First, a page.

Pope Gregory's reaction to the Battle of Giglio is also on record [MGH Epistolae I, no. 828, experte devotionis; Baronius-Theiner 21, p. 249 nos. 69-70 (Vix diebus istis, June 14, 1241); Baronius Theiner 21, pp. 249-250 nos.71-75 (Dolenda novi casus, July 31, 1241)]. On August 16, 1241, less than a week before he died, Gregory sent the Patriarch of Jerusalem to Genoa to encourage the Genoese toward revenge (ad ulciscendum graves iniurias ab ipsis noviter eidem ecclesiae irrogatas) in the name of God and the Church.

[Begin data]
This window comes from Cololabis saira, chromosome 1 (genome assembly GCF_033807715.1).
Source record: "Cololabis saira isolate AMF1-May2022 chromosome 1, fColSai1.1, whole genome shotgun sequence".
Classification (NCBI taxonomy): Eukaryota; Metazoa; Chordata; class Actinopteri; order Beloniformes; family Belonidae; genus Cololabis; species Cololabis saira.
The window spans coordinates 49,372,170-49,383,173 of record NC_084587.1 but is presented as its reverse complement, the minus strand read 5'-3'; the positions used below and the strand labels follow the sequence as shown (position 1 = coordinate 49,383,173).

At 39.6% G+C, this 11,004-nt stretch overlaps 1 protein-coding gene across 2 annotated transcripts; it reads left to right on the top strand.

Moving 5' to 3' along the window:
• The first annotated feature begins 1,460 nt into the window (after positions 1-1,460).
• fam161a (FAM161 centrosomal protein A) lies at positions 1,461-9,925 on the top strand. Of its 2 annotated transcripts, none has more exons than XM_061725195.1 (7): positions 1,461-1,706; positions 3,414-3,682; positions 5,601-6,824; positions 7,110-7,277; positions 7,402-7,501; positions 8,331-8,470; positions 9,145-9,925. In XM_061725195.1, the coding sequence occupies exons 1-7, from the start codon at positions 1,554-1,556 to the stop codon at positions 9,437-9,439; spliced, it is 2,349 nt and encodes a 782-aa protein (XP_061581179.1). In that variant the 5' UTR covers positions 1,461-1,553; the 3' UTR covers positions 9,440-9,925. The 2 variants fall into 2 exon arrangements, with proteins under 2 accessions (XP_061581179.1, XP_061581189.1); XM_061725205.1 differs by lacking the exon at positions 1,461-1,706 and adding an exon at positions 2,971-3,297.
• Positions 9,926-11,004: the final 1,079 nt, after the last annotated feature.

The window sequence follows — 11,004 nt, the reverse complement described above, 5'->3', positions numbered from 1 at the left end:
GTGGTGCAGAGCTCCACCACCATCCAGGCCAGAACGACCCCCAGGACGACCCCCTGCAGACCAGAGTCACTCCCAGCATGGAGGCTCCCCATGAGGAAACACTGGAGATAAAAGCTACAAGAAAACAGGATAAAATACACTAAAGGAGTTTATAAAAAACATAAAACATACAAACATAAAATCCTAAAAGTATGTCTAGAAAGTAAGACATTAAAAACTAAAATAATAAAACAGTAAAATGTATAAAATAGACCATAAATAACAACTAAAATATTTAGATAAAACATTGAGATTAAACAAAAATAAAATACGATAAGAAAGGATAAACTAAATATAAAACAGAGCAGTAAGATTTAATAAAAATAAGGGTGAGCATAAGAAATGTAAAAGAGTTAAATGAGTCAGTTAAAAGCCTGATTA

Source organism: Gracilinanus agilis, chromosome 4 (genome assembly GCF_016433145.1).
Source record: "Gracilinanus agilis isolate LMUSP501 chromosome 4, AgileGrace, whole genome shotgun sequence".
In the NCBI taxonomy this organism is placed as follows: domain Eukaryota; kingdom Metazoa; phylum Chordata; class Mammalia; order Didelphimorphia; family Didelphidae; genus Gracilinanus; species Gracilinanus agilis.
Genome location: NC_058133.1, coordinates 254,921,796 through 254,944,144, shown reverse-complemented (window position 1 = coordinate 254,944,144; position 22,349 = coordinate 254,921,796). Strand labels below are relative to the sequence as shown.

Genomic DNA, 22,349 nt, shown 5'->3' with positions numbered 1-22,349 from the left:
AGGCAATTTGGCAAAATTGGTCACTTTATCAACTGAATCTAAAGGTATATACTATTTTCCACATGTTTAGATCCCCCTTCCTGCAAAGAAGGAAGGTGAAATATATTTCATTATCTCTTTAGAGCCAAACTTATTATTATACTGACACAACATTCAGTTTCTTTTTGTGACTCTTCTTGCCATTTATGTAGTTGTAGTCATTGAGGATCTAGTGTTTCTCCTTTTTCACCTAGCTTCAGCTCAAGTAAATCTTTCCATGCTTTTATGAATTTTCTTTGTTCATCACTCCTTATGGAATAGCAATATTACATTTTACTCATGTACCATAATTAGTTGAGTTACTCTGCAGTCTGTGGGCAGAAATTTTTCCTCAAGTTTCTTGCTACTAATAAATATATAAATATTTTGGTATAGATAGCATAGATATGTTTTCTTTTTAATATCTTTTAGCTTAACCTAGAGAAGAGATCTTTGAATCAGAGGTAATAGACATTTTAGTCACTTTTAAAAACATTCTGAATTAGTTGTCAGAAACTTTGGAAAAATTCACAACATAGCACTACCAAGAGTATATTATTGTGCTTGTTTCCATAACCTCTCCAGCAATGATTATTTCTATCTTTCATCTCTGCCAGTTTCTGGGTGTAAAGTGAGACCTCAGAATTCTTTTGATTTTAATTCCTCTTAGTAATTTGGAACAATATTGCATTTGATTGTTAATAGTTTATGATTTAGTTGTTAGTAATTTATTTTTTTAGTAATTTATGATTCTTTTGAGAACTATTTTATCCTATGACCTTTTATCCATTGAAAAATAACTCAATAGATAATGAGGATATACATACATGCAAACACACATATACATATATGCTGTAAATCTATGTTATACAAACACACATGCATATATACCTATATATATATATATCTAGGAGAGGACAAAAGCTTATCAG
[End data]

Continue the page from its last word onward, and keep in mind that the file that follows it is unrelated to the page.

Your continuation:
Meanwhile, in Rome, in January, 1241, having broken with Pope Gregory, Cardinal Colonna fortified his property at the Mausoleum of Augustus [Lagusta] as well as other castles in the neighborhood. In April, 1241, Frederick's army had captured Benevento, and shortly thereafter Faventia [Riccardo di S. Germano, in MGH 19, 380]. This left the Emperor free to come north, where he continued his acquisition of territory in Tuscany, where he was at the time of the Battle of Giglio. In July, Cardinal Colonna summoned the Emperor Frederick, who had been devastating the towns of Narnia and Reate, to come to Rome. Cardinal Colonna left the City, and took up residence at Palestrina. He also took possession of Montecello and Ponte Lucano from the Pope. King Frederick supplied him with knights and footsoldiers from the Imperial army. Thereupon, in July, 1241 [Vitali, Storia diplomatica de' Senatori di Roma I (1791), p. 108], the Pope installed Matteo Rosso Orsini as Senator of Rome—a provocative and ill-conceived choice—and Matteo immediately began an attack on the fortified Lagusta [Olivieri, Senato Romano I, pp. 193-194; Sternfeld, Der Kardinal Johann Gaetan Orsini, pp. 2-6]. Once again in the history of Rome, it was Orsini and Colonna fighting one another in the streets. In August, the Emperor captured Tibur (Tivoli) and then marched on Rome. He captured the castle at Monte Albano which belonged to the Basilica of St. Paul and burned it down. He also captured several castles that belonged to the Monastery of Farfa and destroyed them. Then he pitched the Imperial Camp at Grottaferrata.